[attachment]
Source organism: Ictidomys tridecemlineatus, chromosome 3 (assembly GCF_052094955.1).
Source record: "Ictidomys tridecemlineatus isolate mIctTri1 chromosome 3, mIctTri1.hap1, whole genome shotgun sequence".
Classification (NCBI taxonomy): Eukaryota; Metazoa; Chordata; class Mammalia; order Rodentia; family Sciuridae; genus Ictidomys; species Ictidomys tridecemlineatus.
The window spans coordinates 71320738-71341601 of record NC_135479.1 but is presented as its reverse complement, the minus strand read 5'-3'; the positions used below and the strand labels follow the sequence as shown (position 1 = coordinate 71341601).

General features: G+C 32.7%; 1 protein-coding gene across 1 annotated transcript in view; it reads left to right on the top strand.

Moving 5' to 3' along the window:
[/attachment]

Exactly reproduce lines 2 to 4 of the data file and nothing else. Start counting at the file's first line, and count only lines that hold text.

Source record: "Ictidomys tridecemlineatus isolate mIctTri1 chromosome 3, mIctTri1.hap1, whole genome shotgun sequence".
Classification (NCBI taxonomy): Eukaryota; Metazoa; Chordata; class Mammalia; order Rodentia; family Sciuridae; genus Ictidomys; species Ictidomys tridecemlineatus.
The window spans coordinates 71320738-71341601 of record NC_135479.1 but is presented as its reverse complement, the minus strand read 5'-3'; the positions used below and the strand labels follow the sequence as shown (position 1 = coordinate 71341601).